22 GOVT. ROLES ON ECO-FRIENDLY ENVIRONMENT  Govt. of India is committed to ensure all ecofriendly environment to all Indian citizen.  Government and legislatures are using their influence to reduce environmental and health hazards due to industrialization and to stimulate the development of clean technologies  adopt clean and eco-friendly technologies and environmental-safe disposal of used products, along with preventive and mitigate approaches.

23 EARTH SUMMIT  The United Nations Conference on Environment and Development (UNCED), also known as the Rio Summit, Rio Conference, Earth Summit Issues addressed included:  systematic scrutiny of patterns of production — particularly the production of toxic components, such as lead in gasoline, or poisonous waste including radioactive chemicalsgasoline  alternative sources of energy to replace the use of fossil fuels which are linked to global climate changefossil fuelsclimate change

24  new reliance on public transportation systems in order to reduce vehicle emissions, congestion in cities and the health problems caused by polluted air and smogpublic transportation  The growing scarcity of water.water

25 MONTREAL PROTOCOL  Montreal Protocol on Substances That Deplete the Ozone Layer  An international treaty designed to protect the ozone layer by phasing out the production of a number of substances.treatyozone layer  Believed to be responsible for ozone depletion. The treaty was opened for signature on September 16, 1987, and entered into force on January 1, 1989ozone depletion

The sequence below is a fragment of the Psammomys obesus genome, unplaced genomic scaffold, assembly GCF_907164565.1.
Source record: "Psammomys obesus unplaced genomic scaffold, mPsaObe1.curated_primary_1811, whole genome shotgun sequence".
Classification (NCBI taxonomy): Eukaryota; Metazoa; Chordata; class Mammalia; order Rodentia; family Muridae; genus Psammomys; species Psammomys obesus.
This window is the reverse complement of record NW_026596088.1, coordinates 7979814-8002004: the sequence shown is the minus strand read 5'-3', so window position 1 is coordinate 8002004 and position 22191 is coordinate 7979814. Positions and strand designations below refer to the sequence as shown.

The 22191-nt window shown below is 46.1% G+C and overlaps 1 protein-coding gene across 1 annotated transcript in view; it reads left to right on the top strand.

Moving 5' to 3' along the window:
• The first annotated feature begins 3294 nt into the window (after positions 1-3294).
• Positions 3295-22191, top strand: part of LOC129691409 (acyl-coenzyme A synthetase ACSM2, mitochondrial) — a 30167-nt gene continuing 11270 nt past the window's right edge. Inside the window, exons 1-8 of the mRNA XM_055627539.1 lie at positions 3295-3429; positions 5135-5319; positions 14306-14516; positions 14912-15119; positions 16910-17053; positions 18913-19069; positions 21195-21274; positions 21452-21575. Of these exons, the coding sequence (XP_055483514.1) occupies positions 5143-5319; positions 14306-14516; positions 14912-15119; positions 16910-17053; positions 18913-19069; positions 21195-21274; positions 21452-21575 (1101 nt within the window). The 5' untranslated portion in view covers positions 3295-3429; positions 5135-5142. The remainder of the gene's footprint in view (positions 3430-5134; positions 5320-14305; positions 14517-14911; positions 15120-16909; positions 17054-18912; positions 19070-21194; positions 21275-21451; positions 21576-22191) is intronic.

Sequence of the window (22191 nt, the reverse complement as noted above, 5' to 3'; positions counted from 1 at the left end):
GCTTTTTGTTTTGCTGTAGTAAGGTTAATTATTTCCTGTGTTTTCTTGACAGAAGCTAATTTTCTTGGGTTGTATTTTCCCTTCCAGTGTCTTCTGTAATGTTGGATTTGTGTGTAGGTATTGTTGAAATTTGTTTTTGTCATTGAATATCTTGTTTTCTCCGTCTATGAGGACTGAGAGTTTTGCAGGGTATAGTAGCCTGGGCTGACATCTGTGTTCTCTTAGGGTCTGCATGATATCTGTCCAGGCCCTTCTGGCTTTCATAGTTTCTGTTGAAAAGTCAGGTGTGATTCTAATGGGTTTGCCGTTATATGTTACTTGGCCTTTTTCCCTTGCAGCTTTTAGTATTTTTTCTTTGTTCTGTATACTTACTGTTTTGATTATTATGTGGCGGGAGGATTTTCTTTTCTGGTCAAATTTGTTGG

26  Terms and purposes of this treaty Chlorofluorocarbons (CFCs) Phase-out Management Plan Hydrochlorofluorocarbons (HCFCs) Phase-out Management Plan (HPMP)

27 ENERGY AUDIT  An energy audit is an inspection, survey and analysis of energy flows for energy conservation in a building, process or system to reduce the amount of energy input into the system without negatively affecting the output(s).energyenergy conservation Preliminary audit  The preliminary audit (alternatively called a simple audit, screening audit or walk-through audit) is the simplest and quickest type of audit.  A brief review of facility utility bills and other operating data  A walk-through of the facility to become familiar with the building operation and to identify any glaring areas of energy waste or inefficiency  Level of detail, while not sufficient for reaching a final decision on implementing a proposed measures.

28 DETAIL ENERGY AUDIT  Collecting more detailed information about facility operation and by performing a more detailed evaluation of energy conservation measures  Better understanding of major energy consuming systems and to gain insight into short and longer term energy consumption patterns.  Detailed implementation cost estimates, site- specific operating cost savings, and the customer's investment criteria.

29  It includes  Sufficient detail is provided to justify project implementation.  Study of Equipment  Study of Process  Data collection, data analysis, inter firm comparison, standard setting  Identify of potential area.

30 INDUSTRIAL POLICY RESOLUTION  The Industrial Policy Statement of 1991 stated that “the Government will continue to pursue a sound policy framework encompassing encouragement of entrepreneurship”.  Development of indigenous technology through investment in research and development.  Dismantling of the regulatory system, development of the capital markets and increased competitiveness for the benefit of common man".